Thyroid neoplasm or thyroid cancer usually refers to any of four kinds of malignant tumors of the thyroid gland: papillary, follicular, medullary or anaplastic. Most patients are 25 to 65 years of age when first diagnosed; women are more affected than men. Papillary and follicular tumors are the most common. They grow slowly and may recur, but are generally not fatal in patients under 45 years of age. Medullary tumors have a good prognosis if restricted to the thyroid gland and a poorer prognosis if metastasis occurs. Anaplastic tumors are fast-growing and respond poorly to therapy.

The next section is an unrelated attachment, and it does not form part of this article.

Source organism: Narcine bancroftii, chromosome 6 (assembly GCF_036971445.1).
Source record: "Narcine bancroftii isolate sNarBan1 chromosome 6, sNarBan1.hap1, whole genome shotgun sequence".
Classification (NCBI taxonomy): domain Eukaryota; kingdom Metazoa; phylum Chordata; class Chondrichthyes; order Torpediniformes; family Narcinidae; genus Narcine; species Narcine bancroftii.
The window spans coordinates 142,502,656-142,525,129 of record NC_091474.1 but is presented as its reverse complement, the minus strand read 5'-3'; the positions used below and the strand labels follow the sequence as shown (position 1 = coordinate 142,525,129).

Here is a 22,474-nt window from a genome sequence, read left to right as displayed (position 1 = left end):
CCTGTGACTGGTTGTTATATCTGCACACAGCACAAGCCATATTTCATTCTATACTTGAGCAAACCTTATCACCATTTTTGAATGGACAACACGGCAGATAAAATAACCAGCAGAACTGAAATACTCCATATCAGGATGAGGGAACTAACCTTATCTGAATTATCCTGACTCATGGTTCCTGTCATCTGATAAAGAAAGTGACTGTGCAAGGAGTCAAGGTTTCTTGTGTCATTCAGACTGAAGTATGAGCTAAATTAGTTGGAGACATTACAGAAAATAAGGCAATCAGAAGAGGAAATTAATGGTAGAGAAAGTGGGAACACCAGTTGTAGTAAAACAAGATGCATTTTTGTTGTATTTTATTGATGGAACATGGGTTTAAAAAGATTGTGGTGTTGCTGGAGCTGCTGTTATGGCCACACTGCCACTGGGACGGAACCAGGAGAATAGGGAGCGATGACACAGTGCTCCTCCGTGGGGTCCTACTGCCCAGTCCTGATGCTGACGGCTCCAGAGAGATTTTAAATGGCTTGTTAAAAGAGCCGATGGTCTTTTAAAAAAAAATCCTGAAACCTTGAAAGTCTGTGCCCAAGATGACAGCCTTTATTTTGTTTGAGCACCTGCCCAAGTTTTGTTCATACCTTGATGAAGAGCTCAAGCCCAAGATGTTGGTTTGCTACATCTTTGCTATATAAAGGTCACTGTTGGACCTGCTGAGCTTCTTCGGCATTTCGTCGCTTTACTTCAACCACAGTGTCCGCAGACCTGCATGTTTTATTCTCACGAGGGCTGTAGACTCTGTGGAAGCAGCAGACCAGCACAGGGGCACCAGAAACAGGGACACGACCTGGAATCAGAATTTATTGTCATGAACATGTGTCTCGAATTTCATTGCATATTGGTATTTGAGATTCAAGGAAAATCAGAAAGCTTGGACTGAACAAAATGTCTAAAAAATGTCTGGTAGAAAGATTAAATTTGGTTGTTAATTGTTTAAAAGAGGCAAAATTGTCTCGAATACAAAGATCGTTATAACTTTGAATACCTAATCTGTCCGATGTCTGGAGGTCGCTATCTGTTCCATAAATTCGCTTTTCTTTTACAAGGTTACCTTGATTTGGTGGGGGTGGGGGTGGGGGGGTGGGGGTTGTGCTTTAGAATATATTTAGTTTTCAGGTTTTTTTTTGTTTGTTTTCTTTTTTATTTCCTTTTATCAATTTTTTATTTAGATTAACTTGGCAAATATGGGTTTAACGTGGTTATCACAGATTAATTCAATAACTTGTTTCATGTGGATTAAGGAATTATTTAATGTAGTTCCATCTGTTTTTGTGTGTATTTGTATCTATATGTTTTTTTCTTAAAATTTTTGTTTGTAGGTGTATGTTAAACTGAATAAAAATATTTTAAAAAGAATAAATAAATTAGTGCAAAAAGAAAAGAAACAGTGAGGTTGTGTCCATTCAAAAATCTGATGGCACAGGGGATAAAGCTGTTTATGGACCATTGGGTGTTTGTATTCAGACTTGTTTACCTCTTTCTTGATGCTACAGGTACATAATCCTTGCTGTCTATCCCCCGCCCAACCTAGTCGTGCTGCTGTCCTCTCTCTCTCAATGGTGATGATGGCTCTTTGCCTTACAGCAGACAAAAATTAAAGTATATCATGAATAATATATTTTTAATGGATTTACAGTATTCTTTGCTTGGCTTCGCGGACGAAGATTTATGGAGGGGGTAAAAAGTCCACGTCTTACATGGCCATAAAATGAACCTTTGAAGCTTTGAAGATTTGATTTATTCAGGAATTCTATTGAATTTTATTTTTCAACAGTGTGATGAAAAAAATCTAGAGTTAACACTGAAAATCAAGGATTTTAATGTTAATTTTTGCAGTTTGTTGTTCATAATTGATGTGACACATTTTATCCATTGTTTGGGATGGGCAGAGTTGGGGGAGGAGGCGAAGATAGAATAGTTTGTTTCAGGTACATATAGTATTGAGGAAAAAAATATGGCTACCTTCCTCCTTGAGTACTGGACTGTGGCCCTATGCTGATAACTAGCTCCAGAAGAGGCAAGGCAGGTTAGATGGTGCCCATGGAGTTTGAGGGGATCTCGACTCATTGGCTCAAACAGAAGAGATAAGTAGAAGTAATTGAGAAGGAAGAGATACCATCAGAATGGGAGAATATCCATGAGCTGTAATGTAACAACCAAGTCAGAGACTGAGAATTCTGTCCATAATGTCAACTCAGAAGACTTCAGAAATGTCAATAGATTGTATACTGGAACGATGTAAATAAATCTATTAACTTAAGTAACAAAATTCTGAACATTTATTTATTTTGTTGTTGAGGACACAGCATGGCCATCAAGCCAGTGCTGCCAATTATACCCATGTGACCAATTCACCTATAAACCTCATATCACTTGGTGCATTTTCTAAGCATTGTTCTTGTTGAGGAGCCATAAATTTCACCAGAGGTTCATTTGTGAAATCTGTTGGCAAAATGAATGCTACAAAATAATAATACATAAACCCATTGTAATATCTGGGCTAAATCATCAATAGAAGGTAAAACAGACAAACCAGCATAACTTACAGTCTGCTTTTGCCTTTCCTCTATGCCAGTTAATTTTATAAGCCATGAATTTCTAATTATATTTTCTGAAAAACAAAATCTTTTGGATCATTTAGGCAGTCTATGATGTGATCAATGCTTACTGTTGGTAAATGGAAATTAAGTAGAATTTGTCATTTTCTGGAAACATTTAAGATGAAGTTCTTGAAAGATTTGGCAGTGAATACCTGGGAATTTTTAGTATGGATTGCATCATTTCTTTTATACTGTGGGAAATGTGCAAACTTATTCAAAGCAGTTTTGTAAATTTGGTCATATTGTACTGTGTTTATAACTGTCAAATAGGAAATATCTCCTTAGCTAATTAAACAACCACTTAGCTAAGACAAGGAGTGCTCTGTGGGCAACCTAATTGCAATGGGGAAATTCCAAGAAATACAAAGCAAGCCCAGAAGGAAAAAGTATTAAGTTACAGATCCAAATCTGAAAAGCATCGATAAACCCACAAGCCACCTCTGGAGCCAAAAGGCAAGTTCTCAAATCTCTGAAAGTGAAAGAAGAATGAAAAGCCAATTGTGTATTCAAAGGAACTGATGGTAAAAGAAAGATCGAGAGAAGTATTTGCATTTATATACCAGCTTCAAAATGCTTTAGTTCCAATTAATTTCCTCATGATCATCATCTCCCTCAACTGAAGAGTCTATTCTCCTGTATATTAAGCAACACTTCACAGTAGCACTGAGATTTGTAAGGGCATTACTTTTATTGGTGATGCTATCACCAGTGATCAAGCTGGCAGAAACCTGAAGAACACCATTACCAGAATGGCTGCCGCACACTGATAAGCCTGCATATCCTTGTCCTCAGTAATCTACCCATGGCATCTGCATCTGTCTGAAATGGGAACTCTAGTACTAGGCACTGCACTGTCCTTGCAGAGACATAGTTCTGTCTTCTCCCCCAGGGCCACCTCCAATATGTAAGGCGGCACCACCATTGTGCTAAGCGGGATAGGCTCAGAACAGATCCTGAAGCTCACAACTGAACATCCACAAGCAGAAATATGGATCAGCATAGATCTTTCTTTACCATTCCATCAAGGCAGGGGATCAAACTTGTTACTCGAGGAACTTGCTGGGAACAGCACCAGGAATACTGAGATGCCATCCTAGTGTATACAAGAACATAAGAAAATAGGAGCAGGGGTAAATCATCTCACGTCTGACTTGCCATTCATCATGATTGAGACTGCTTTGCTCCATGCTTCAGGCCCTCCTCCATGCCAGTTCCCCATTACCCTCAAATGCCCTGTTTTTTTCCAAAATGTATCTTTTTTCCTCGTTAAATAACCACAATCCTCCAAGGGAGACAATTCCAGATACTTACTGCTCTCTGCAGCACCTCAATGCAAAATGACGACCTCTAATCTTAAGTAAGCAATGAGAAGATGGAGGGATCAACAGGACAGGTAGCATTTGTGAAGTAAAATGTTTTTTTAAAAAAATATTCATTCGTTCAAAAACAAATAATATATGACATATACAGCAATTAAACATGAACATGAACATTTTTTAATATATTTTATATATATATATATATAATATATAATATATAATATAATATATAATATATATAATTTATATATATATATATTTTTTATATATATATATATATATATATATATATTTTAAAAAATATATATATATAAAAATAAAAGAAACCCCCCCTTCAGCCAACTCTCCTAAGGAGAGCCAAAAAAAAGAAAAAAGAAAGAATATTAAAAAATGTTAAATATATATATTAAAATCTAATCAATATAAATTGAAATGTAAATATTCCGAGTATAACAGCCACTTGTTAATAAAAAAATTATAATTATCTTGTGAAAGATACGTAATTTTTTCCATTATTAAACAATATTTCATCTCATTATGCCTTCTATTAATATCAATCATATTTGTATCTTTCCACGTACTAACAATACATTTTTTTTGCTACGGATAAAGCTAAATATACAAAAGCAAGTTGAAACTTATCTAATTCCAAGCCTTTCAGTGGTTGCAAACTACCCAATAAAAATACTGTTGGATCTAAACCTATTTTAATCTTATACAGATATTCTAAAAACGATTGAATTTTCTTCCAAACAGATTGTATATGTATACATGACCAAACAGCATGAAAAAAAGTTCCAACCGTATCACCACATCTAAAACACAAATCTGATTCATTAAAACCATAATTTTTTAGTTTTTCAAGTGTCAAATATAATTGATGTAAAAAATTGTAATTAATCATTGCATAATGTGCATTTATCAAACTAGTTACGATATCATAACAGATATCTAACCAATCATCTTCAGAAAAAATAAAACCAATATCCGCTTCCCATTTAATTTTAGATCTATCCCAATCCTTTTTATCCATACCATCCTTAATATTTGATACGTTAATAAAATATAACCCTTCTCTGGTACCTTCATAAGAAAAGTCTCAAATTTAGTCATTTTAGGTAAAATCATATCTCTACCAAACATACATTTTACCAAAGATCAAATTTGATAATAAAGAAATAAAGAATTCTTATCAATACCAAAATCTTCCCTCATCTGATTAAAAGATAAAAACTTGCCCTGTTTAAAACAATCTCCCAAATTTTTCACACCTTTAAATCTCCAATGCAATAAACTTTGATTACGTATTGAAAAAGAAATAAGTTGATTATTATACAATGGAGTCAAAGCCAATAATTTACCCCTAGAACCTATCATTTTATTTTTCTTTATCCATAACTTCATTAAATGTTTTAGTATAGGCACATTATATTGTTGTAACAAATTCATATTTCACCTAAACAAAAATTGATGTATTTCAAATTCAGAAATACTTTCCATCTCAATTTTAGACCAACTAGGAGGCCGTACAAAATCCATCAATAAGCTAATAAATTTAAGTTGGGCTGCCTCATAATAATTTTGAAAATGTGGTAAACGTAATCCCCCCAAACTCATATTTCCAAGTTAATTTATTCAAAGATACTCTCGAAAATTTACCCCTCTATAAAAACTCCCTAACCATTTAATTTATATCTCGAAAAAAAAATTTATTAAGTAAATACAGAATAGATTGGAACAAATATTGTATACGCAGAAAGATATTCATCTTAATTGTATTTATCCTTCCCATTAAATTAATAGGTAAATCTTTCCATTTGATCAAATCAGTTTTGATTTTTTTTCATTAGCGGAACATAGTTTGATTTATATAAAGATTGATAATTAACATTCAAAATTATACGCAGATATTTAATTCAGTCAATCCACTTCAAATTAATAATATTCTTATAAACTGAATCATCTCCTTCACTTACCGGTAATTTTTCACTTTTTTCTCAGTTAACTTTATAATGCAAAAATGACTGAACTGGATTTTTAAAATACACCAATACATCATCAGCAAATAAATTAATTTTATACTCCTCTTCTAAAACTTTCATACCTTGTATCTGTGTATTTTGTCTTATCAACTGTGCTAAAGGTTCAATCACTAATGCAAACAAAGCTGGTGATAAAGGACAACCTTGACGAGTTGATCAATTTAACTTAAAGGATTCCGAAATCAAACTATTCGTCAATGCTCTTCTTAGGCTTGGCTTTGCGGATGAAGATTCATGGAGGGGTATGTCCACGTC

Thyroid nodules are diagnosed by ultrasound guided fine needle aspiration (USG/FNA) or frequently by thyroidectomy (surgical removal and subsequent histological examination). As thyroid cancer can take up iodine, radioactive iodine is commonly used to treat thyroid carcinomas, followed by TSH suppression by high-dose thyroxine therapy.
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